Finally I think it’s normal for freshmen to be shy. Maybe that’s not the case in where you’re from, but to me it’s the furthest thing from bizzare.


#44

I don’t know what the unis are like in the Netherlands, but I have taught in a university in the USA and there is no comparison --Taiwan’s students are far more apathetic. They seem to me to have been burned out by high school (who wouldn’t if they survived this island’s education system) and they just want to rest and play. I don’t blame them for that. But “shy” at 18? I can see shy at 13 or 14, but 18 and 19? And to have a language course where the students are silent is bizarre. Lastly, there is a big difference between not knowing what you want to do and having your parents decide for you.


#45

Ok so my experience is totally different from yours. I honestly find my schoolmates annoyingly active, some are always busy filling up their schedule with club activities or stupid random events, some are always studying and are extremely aggressive and demanding during lectures/seminars. Maybe at your school(s) the students are all zombies. Let’s just agree to disagree.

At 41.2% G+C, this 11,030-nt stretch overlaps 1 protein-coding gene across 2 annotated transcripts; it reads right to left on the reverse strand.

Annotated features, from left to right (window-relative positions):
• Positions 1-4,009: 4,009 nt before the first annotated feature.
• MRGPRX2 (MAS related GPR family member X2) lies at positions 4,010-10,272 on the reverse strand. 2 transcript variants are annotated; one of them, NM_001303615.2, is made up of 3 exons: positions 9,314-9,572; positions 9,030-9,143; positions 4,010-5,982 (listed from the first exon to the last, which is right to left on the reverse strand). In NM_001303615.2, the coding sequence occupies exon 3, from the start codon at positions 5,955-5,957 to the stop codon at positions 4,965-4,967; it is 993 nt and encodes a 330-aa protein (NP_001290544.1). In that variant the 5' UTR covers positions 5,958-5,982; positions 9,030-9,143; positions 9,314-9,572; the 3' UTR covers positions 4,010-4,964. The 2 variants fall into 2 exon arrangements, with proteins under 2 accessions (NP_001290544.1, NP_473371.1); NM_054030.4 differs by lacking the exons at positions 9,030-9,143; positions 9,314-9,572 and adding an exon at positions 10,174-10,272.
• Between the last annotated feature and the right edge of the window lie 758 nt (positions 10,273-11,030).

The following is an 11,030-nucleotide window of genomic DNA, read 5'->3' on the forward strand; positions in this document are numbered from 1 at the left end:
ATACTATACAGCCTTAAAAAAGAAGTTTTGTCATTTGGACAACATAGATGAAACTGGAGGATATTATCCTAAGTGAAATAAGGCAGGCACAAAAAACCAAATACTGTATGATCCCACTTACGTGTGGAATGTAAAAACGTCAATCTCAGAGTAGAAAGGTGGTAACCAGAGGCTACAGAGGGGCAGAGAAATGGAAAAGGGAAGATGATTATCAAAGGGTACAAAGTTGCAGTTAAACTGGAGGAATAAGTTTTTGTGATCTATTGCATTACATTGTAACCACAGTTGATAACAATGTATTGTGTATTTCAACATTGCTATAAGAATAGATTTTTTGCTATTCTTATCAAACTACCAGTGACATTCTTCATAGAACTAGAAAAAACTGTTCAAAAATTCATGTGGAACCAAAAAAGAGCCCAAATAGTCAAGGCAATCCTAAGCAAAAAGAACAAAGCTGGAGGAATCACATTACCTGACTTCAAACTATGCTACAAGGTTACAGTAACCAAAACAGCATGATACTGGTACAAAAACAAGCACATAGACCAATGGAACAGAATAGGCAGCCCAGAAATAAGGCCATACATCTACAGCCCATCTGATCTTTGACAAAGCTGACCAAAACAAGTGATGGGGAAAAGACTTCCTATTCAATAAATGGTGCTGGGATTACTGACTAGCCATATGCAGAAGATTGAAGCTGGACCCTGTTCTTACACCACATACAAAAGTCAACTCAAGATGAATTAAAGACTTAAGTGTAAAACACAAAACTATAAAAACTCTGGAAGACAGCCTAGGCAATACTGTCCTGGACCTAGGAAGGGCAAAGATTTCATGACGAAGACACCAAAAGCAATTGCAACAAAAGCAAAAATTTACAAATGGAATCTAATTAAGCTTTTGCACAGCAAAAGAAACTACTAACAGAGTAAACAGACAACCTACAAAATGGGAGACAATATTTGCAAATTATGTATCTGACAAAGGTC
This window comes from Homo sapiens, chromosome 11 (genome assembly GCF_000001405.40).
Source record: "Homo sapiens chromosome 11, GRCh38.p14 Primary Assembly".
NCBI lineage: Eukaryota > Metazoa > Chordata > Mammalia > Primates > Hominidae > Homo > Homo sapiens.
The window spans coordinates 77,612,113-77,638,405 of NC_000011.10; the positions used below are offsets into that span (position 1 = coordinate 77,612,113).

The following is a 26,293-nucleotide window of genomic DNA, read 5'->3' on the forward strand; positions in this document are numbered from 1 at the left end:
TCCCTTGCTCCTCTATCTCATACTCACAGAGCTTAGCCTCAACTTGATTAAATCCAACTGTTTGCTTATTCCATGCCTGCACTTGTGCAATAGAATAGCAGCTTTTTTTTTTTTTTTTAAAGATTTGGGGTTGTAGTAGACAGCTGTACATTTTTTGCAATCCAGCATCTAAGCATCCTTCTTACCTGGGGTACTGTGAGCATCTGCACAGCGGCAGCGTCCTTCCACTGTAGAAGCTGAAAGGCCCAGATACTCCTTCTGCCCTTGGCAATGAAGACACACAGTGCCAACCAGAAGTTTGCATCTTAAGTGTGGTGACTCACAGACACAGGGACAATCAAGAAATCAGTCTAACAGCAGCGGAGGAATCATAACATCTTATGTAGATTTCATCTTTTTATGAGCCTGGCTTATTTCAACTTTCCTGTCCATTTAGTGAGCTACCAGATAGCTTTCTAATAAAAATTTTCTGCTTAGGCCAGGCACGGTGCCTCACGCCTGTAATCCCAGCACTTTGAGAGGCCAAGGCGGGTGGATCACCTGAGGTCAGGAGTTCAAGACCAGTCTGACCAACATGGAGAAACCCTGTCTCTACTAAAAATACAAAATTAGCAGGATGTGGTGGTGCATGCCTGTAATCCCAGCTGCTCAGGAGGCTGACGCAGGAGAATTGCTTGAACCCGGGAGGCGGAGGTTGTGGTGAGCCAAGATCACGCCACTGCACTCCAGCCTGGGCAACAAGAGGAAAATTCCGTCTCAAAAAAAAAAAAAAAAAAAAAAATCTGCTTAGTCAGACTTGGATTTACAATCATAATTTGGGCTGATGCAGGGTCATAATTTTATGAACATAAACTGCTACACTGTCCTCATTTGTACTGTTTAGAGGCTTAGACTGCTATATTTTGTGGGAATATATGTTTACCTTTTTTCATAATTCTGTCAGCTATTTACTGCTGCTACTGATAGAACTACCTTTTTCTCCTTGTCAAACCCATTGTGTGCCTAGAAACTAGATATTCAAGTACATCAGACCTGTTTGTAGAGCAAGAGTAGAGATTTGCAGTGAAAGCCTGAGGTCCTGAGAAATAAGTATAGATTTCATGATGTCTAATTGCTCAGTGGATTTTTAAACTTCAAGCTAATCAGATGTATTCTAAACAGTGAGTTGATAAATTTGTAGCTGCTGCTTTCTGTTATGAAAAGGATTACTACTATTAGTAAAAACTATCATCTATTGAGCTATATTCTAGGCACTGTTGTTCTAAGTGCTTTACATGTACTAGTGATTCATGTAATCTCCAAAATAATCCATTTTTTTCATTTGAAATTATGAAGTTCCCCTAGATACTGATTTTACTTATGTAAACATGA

I don’t see how it is bizarre to be shy when you’re 18. It’s an awkward age, and the environment is completely new in comparison to what you’re used to just a few months ago. Maybe the primary and secondary education is at fault here, Idk, personally I think it’s totally normal and I hate it when some people are overly excited about everything.

And it even makes more sense during a language course as not everyone is comfortable speaking an unfamiliar language.

Finally you’re overestimating the powers of Taiwanese parents. Yes there are lots of extremely controlling parents, I know some of those and yes their kids are miserable, but I know way more people whose parents are nothing like what you described, or they are, but the kids never buy their shit.


#46